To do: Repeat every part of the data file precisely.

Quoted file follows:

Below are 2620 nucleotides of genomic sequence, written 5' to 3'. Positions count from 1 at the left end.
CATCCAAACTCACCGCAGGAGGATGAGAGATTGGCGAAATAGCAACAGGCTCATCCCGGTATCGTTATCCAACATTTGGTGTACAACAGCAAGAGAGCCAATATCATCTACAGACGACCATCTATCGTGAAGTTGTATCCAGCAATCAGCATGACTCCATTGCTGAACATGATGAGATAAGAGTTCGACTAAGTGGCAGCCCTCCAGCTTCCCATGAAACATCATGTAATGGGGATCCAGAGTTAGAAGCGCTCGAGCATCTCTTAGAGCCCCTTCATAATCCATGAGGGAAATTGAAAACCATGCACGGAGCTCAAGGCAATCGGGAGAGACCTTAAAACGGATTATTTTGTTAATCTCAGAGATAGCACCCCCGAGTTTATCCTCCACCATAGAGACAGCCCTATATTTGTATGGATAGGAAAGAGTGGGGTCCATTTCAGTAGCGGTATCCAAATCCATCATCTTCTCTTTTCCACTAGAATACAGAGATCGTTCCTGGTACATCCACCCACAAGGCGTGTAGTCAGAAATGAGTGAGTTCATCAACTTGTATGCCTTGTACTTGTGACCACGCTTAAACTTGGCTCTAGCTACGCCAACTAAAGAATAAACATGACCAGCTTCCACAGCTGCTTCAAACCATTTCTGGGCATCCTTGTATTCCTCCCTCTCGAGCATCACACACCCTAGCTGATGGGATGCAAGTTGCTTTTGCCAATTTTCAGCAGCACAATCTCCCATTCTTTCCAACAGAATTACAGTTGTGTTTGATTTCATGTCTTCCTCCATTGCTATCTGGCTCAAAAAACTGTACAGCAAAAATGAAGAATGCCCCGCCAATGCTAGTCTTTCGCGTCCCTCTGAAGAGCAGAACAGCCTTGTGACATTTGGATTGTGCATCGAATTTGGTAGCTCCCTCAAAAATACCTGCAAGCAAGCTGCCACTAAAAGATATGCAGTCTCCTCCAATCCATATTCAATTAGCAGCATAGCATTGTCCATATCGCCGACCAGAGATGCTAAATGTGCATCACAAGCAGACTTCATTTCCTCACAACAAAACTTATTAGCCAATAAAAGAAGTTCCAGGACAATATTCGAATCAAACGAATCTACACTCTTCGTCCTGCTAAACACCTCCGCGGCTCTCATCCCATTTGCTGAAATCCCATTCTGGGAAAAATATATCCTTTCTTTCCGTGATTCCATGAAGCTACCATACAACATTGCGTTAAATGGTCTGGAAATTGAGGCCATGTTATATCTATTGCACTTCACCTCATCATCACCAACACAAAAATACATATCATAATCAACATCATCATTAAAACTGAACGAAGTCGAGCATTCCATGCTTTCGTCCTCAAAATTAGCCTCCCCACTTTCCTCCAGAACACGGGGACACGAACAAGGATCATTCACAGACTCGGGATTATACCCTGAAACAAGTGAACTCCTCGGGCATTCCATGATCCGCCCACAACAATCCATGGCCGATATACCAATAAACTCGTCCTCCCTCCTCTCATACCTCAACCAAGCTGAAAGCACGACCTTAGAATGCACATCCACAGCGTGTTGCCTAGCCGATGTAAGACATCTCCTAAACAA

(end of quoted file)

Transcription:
Below are 2620 nucleotides of genomic sequence, written 5' to 3'. Positions count from 1 at the left end.
CATCCAAACTCACCGCAGGAGGATGAGAGATTGGCGAAATAGCAACAGGCTCATCCCGGTATCGTTATCCAACATTTGGTGTACAACAGCAAGAGAGCCAATATCATCTACAGACGACCATCTATCGTGAAGTTGTATCCAGCAATCAGCATGACTCCATTGCTGAACATGATGAGATAAGAGTTCGACTAAGTGGCAGCCCTCCAGCTTCCCATGAAACATCATGTAATGGGGATCCAGAGTTAGAAGCGCTCGAGCATCTCTTAGAGCCCCTTCATAATCCATGAGGGAAATTGAAAACCATGCACGGAGCTCAAGGCAATCGGGAGAGACCTTAAAACGGATTATTTTGTTAATCTCAGAGATAGCACCCCCGAGTTTATCCTCCACCATAGAGACAGCCCTATATTTGTATGGATAGGAAAGAGTGGGGTCCATTTCAGTAGCGGTATCCAAATCCATCATCTTCTCTTTTCCACTAGAATACAGAGATCGTTCCTGGTACATCCACCCACAAGGCGTGTAGTCAGAAATGAGTGAGTTCATCAACTTGTATGCCTTGTACTTGTGACCACGCTTAAACTTGGCTCTAGCTACGCCAACTAAAGAATAAACATGACCAGCTTCCACAGCTGCTTCAAACCATTTCTGGGCATCCTTGTATTCCTCCCTCTCGAGCATCACACACCCTAGCTGATGGGATGCAAGTTGCTTTTGCCAATTTTCAGCAGCACAATCTCCCATTCTTTCCAACAGAATTACAGTTGTGTTTGATTTCATGTCTTCCTCCATTGCTATCTGGCTCAAAAAACTGTACAGCAAAAATGAAGAATGCCCCGCCAATGCTAGTCTTTCGCGTCCCTCTGAAGAGCAGAACAGCCTTGTGACATTTGGATTGTGCATCGAATTTGGTAGCTCCCTCAAAAATACCTGCAAGCAAGCTGCCACTAAAAGATATGCAGTCTCCTCCAATCCATATTCAATTAGCAGCATAGCATTGTCCATATCGCCGACCAGAGATGCTAAATGTGCATCACAAGCAGACTTCATTTCCTCACAACAAAACTTATTAGCCAATAAAAGAAGTTCCAGGACAATATTCGAATCAAACGAATCTACACTCTTCGTCCTGCTAAACACCTCCGCGGCTCTCATCCCATTTGCTGAAATCCCATTCTGGGAAAAATATATCCTTTCTTTCCGTGATTCCATGAAGCTACCATACAACATTGCGTTAAATGGTCTGGAAATTGAGGCCATGTTATATCTATTGCACTTCACCTCATCATCACCAACACAAAAATACATATCATAATCAACATCATCATTAAAACTGAACGAAGTCGAGCATTCCATGCTTTCGTCCTCAAAATTAGCCTCCCCACTTTCCTCCAGAACACGGGGACACGAACAAGGATCATTCACAGACTCGGGATTATACCCTGAAACAAGTGAACTCCTCGGGCATTCCATGATCCGCCCACAACAATCCATGGCCGATATACCAATAAACTCGTCCTCCCTCCTCTCATACCTCAACCAAGCTGAAAGCACGACCTTAGAATGCACATCCACAGCGTGTTGCCTAGCCGATGTAAGACATCTCCTAAACAA